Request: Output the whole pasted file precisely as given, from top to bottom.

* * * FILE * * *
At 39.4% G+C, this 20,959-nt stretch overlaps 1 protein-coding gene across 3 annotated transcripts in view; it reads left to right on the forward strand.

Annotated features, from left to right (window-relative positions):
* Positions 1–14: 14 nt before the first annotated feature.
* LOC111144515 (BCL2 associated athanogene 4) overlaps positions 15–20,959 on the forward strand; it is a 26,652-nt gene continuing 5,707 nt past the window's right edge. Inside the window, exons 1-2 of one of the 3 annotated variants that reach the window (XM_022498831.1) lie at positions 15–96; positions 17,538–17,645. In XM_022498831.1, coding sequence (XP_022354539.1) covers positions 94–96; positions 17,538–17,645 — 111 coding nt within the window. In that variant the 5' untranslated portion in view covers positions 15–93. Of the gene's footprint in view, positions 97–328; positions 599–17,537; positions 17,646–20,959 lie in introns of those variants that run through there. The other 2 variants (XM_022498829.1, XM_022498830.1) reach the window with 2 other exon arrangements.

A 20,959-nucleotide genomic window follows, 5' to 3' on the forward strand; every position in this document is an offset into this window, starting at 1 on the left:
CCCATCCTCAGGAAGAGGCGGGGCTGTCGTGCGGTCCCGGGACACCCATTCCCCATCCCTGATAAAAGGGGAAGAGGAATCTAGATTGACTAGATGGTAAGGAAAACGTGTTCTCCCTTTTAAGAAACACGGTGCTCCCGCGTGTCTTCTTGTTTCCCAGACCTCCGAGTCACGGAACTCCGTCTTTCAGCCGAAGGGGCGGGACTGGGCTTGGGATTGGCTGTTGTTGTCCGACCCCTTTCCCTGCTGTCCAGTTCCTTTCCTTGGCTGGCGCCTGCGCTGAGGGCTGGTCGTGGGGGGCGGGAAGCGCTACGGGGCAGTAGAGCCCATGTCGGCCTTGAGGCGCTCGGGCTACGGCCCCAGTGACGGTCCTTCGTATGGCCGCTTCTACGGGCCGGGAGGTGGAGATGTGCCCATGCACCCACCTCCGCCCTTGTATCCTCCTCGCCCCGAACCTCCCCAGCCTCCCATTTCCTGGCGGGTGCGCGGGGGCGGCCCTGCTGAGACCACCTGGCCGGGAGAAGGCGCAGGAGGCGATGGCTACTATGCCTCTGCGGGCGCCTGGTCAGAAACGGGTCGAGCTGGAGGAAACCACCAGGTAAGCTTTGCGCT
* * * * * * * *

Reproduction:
At 39.4% G+C, this 20,959-nt stretch overlaps 1 protein-coding gene across 3 annotated transcripts in view; it reads left to right on the forward strand.

Annotated features, from left to right (window-relative positions):
* Positions 1–14: 14 nt before the first annotated feature.
* LOC111144515 (BCL2 associated athanogene 4) overlaps positions 15–20,959 on the forward strand; it is a 26,652-nt gene continuing 5,707 nt past the window's right edge. Inside the window, exons 1-2 of one of the 3 annotated variants that reach the window (XM_022498831.1) lie at positions 15–96; positions 17,538–17,645. In XM_022498831.1, coding sequence (XP_022354539.1) covers positions 94–96; positions 17,538–17,645 — 111 coding nt within the window. In that variant the 5' untranslated portion in view covers positions 15–93. Of the gene's footprint in view, positions 97–328; positions 599–17,537; positions 17,646–20,959 lie in introns of those variants that run through there. The other 2 variants (XM_022498829.1, XM_022498830.1) reach the window with 2 other exon arrangements.

A 20,959-nucleotide genomic window follows, 5' to 3' on the forward strand; every position in this document is an offset into this window, starting at 1 on the left:
CCCATCCTCAGGAAGAGGCGGGGCTGTCGTGCGGTCCCGGGACACCCATTCCCCATCCCTGATAAAAGGGGAAGAGGAATCTAGATTGACTAGATGGTAAGGAAAACGTGTTCTCCCTTTTAAGAAACACGGTGCTCCCGCGTGTCTTCTTGTTTCCCAGACCTCCGAGTCACGGAACTCCGTCTTTCAGCCGAAGGGGCGGGACTGGGCTTGGGATTGGCTGTTGTTGTCCGACCCCTTTCCCTGCTGTCCAGTTCCTTTCCTTGGCTGGCGCCTGCGCTGAGGGCTGGTCGTGGGGGGCGGGAAGCGCTACGGGGCAGTAGAGCCCATGTCGGCCTTGAGGCGCTCGGGCTACGGCCCCAGTGACGGTCCTTCGTATGGCCGCTTCTACGGGCCGGGAGGTGGAGATGTGCCCATGCACCCACCTCCGCCCTTGTATCCTCCTCGCCCCGAACCTCCCCAGCCTCCCATTTCCTGGCGGGTGCGCGGGGGCGGCCCTGCTGAGACCACCTGGCCGGGAGAAGGCGCAGGAGGCGATGGCTACTATGCCTCTGCGGGCGCCTGGTCAGAAACGGGTCGAGCTGGAGGAAACCACCAGGTAAGCTTTGCGCT